Wednesday, August 11, 2010

Smarter Highways now active on I-5

From guest blogger Pam Wrenn

Have you driven northbound I-5 in south Seattle lately? If you have, you’ve probably seen the new electronic signs light up. We officially turned them on at 11 a.m. yesterday August 10th. The signs come on when traffic slows ahead, to let drivers know to reduce speed. They also direct traffic out of lanes where accidents or construction are blocking ahead.

You can see them in action on the I-5 at Albro Place webcam, and on the I-5 at South Rose St webcam

So what do you think? Are Smarter Highways making you feel more confident about what’s on the road ahead?

Side note: some of you have asked whether these speed limits are enforceable. The answer is yes, here is more from the State Patrol.

8 comments:

Anonymous said...

Smarter drivers on backorder.

Anonymous said...

Seems more like the DOT has gone in to the parking lot business. These reduced speed limits are absurd. It just backs up traffic worse than it would have been, and impacts other roads (like the West Seattle bridge). I don't need a sign to tell me that traffic isn't moving at 60. I can SEE the cars. These "smart" signs are just dumbing down the driving population. I do see a positive side to informing us that there is an accident and to merge over, etc, but limits shouldn't be set per se...they should just be recommended.

Anonymous said...

Yes, you can see the cars... but by that time your braking heavier than one should be. Reduced speed limits reduces possible rear-end accidents, slows the "parking lot" gridlock by easing incoming traffic into it at slower speeds. It will impact other roads and that's the point or use mass transit. Smart highway technology is to place near-/at- capacity highways (which I-5 will not be expanding anytime soon.) to other road that are less congested.

Anonymous said...

Just another revenue generating smoke screen…another excuse for the state patrol to ticket you at lower speeds. I agree that some of the lane change/merge features are nice, but we can obviously see that traffic is already slow. I don’t need WSDOT telling me that I can only go 35mph, when I am sitting in traffic doing 35mph or slower. The only difference is that now I can get a ticket for exceeding that speed. Agree that the speeds should be recommended or advisory & not enforceable.
My morning commute is over SR520 EB, so my smart sighs have not been lit up yet, but I see no value with a sign at Montlake and then the another at Arboretum telling I that I can only go 25mph, when that’s the speed I’ve been stuck at from about I-5 and NE 45th, prior to interchanging to SR520. Waste of taxpayer’s money!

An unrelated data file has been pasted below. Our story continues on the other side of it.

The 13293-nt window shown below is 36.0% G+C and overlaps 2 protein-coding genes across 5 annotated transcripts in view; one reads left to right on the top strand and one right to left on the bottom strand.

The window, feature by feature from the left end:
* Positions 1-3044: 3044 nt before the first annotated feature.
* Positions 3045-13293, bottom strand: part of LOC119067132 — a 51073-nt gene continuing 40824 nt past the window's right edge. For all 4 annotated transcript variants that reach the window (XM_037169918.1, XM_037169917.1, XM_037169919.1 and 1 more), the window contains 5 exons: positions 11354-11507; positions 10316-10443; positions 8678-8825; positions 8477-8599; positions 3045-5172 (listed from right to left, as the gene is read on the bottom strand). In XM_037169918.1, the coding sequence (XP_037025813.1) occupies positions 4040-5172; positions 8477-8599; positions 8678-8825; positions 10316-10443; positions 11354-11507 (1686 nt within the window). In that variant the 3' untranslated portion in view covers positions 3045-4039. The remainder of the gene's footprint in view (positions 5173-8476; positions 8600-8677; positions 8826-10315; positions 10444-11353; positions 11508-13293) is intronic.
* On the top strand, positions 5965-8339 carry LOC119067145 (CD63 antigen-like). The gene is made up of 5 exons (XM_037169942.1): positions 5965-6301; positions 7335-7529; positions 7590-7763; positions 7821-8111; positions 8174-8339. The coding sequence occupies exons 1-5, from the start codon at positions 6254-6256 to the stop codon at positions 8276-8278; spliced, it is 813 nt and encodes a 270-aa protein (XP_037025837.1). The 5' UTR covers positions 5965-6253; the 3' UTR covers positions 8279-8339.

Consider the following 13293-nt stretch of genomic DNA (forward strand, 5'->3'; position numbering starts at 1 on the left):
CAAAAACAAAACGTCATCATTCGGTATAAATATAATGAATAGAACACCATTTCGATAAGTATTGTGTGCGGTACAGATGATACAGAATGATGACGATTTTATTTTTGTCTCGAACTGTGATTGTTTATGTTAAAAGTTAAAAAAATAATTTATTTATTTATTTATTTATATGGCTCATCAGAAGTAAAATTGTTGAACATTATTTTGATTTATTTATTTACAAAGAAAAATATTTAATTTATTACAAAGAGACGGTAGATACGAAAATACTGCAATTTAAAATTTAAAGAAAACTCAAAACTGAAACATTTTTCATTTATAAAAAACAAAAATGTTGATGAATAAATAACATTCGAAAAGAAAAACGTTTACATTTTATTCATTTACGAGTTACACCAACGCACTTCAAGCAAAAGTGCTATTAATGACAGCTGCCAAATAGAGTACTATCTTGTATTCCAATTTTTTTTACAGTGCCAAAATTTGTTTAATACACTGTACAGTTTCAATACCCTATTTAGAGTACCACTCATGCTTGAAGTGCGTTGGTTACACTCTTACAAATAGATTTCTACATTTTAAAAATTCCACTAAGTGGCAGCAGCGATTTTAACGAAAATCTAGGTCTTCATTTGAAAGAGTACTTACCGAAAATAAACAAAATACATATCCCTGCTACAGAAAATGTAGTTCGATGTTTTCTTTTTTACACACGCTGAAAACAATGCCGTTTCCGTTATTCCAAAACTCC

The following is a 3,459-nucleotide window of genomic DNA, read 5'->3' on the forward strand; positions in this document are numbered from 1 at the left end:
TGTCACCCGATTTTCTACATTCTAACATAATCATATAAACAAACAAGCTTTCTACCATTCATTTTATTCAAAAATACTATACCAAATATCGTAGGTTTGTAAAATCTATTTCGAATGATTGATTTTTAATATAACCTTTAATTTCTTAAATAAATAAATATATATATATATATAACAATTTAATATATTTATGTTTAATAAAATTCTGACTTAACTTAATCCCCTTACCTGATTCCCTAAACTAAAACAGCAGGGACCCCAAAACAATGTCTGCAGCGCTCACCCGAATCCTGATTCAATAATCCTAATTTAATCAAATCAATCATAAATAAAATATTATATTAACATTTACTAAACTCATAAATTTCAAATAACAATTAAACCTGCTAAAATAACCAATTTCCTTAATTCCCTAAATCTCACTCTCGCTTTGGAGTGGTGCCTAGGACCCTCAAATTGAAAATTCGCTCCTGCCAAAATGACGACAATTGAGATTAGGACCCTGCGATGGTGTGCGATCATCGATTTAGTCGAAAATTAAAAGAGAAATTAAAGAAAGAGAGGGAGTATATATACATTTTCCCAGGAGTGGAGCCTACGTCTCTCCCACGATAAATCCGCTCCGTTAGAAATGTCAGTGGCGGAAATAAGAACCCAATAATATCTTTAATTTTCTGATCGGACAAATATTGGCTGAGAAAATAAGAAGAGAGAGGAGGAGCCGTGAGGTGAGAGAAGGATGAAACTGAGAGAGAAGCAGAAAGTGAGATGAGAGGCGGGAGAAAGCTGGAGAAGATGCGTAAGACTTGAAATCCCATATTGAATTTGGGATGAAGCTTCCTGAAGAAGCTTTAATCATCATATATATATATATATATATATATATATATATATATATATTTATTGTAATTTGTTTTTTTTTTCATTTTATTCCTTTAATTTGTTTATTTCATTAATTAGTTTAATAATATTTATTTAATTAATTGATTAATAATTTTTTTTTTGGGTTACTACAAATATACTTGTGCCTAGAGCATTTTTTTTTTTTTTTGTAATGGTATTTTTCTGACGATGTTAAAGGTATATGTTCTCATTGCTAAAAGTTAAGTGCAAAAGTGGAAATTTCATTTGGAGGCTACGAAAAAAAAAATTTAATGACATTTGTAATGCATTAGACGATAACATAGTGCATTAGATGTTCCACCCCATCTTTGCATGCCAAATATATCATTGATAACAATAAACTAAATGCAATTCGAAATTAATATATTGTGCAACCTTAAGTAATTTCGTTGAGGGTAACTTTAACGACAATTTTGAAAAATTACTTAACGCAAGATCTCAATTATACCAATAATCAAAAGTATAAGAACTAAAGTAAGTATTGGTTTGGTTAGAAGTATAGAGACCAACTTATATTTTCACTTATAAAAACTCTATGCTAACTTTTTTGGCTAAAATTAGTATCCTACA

Fish Finders said...

I think all this technology to let drivers know that traffic is slow or there are accidents way down the road actually make matters worse. Because of all these "early warning" systems people slow down even more and create more havoc on the road. For the most part people SEE that the traffic is slow and adjust. I sincerely doubt that the ROI on these measures is even a fraction of the cost to build them

Sotosoroto said...

Yesterday was my first chance to see these signs in action. I was sorely disappointed.

After a set of blank signs, traffic abrubtly slowed to 35 mph. The next set of signs said 50 mph as traffic rolled between 25 mph and 40 mph. The signs after that directed the speed limit at 40 mph as we continued slower.

Next up were the arrows telling everyone that the right lane was blocked ahead. Past the "merge" sign and past the red X sign and all the way to the blocking vehicle, the right lane was just as full as the other lanes.

The signs after the blocking vehicle showed green arrows for all. A half mile later, the signs were blank and traffic was moving at 60 mph even though the speed limit was officially still 40 mph, since that was the last sign posted. Shouldn't these signs have said 60 or at least 50?

Traffic slowed a bit before I-90 and the signs said 50 mph (even though the express lane exit was dead stopped shortly thereafter).

In summary, I think the programming of these signs still needs work.

Anonymous said...

A smart thing would be to raise the speed limit up to 70 when there is few traffic and good weather.

Who needs variable speed limits, where the highest limit shown is only 60?

On german Autobahns the blank sign means recommended 80 (130 kph), and the first warning of any incident, fog, rain etc. is at 120 or 130 kph (75/81 mph).

On any other section of autobahn with no posted speed limit, drivers have to see a congestion with their own eyes, even when travelling at 120 mph. A big problem are tired lorry drivers crashing into congested vehicles.

Greetings from Germany
Dark moon

Anonymous said...

I understand the concept but once again the government is completely oblivious to human nature. People are going to drive as fast as the guy in front of them, no one pays any attention to these signs. Spend the money on new lanes not signs to tell you there aren't enough. Another win for the train nuts, by putting these stupid signs over the road-way it limits the possibility of further expansion.

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